The total number of participants topped out near 150 on March 1. 

What's the biggest thing you and your team have achieved over the past year?

We successfully worked in support of our state agencies being funded for third party risk assessments. Due to the size of the effort, the assessments have been spread over 2 years. With the agencies each stepping into the procurement process individually, we were concerned about the potential for conflicting assessment approaches and how we would be able compile all results to concisely show where Florida’s critical needs existed; however, we crafted a summarization tool that standardized the results and gave us the statewide view needed to work towards enterprise remediation efforts. We were contacted by NIST about our tool, as it aligned with their framework and they have since added it as a resource to their site. We hope others can use the tool to improve their risk management practices.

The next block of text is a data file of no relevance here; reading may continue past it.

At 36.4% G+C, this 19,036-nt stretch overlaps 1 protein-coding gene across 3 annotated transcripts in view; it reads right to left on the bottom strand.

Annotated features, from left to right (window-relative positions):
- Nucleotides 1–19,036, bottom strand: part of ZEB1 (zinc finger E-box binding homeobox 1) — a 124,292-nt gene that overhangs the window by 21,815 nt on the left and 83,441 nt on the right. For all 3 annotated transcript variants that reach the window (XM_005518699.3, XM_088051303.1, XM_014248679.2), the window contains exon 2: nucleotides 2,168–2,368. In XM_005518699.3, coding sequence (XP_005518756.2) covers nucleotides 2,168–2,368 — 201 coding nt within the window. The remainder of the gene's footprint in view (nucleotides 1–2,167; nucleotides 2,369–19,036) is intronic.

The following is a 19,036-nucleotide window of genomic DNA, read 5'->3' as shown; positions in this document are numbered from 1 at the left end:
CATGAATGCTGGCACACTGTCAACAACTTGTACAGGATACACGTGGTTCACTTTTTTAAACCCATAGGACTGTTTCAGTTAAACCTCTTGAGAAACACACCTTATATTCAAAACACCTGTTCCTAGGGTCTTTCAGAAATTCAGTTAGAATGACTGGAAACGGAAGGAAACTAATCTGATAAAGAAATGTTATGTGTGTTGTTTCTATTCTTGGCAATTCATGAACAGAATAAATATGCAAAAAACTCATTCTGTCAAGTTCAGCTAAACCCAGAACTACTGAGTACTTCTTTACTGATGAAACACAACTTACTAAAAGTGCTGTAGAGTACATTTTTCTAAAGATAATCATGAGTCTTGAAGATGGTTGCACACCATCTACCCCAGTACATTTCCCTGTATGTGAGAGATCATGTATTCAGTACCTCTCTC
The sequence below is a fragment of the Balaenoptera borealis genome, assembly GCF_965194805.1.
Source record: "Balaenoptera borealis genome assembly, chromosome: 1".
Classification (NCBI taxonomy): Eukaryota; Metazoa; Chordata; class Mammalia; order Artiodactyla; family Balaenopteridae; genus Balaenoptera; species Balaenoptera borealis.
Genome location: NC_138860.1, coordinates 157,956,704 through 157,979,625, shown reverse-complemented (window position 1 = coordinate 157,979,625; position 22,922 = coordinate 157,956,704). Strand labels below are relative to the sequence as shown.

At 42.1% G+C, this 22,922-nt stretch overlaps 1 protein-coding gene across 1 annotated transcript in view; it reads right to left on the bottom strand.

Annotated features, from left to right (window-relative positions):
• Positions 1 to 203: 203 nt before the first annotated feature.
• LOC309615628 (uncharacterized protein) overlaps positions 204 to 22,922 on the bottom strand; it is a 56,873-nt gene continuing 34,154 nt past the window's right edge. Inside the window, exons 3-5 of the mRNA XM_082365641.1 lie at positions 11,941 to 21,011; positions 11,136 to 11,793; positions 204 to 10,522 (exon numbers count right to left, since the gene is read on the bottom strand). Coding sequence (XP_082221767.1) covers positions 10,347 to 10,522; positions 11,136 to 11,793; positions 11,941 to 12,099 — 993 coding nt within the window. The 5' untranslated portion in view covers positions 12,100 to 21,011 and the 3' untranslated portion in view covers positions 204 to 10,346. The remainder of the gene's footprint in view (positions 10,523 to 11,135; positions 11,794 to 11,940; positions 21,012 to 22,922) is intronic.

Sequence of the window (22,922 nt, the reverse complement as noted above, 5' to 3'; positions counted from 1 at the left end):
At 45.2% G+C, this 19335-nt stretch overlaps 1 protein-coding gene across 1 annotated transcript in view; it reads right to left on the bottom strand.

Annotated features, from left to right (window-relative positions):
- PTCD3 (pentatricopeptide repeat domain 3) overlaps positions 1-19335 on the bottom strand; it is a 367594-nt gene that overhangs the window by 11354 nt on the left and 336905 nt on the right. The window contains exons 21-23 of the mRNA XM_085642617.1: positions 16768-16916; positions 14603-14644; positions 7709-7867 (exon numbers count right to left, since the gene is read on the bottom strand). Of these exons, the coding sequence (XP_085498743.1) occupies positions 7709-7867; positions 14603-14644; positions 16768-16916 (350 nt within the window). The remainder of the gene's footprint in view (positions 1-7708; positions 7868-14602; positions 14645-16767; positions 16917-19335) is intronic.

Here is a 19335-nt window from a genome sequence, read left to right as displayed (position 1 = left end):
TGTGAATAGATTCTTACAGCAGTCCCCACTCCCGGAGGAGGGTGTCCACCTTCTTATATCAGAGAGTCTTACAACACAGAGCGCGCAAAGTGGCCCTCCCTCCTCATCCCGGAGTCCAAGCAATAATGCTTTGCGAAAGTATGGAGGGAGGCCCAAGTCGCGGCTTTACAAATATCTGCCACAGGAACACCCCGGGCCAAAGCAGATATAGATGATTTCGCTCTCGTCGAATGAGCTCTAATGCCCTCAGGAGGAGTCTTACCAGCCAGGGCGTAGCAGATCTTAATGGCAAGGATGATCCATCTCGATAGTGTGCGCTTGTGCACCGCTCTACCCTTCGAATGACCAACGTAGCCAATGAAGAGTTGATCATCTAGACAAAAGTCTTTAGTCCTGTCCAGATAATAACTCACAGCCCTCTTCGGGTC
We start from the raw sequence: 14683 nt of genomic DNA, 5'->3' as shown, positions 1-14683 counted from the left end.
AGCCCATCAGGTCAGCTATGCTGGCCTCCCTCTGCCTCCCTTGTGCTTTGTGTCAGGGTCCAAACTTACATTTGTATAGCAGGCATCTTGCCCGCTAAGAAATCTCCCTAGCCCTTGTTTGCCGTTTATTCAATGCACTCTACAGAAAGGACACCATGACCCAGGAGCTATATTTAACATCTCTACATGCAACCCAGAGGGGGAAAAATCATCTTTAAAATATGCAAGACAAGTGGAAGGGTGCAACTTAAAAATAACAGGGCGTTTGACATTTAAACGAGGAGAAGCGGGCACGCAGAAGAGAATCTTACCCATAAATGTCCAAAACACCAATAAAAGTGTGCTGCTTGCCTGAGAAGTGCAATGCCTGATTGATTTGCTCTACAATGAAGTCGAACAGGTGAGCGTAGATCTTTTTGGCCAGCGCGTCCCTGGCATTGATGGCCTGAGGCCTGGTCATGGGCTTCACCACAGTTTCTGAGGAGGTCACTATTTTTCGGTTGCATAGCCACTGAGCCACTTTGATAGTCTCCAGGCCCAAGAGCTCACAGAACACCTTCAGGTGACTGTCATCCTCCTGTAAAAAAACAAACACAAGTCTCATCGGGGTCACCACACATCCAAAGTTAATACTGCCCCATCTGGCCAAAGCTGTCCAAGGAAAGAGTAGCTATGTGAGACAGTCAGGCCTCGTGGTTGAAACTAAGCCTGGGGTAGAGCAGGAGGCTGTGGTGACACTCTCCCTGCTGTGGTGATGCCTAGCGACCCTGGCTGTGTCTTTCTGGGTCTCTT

What piece or pieces of advice do you have for aspiring female leaders on making a difference in their organizations and in the greater tech community?

Gain as much knowledge as possible within each technical area. Two reasons: one, security touches them all and two, you may just find that a particular area calls to you. One of my critical success factors is knowing enough about each platform or area that I can speak with the technicians on improvements, yet know their pain points. Also, if you span multiple technical domains, you have the chance to find out if one area calls to you. When you enjoy what you do, you can add significant value in that area.

How are you working to empower other women to follow in your footsteps?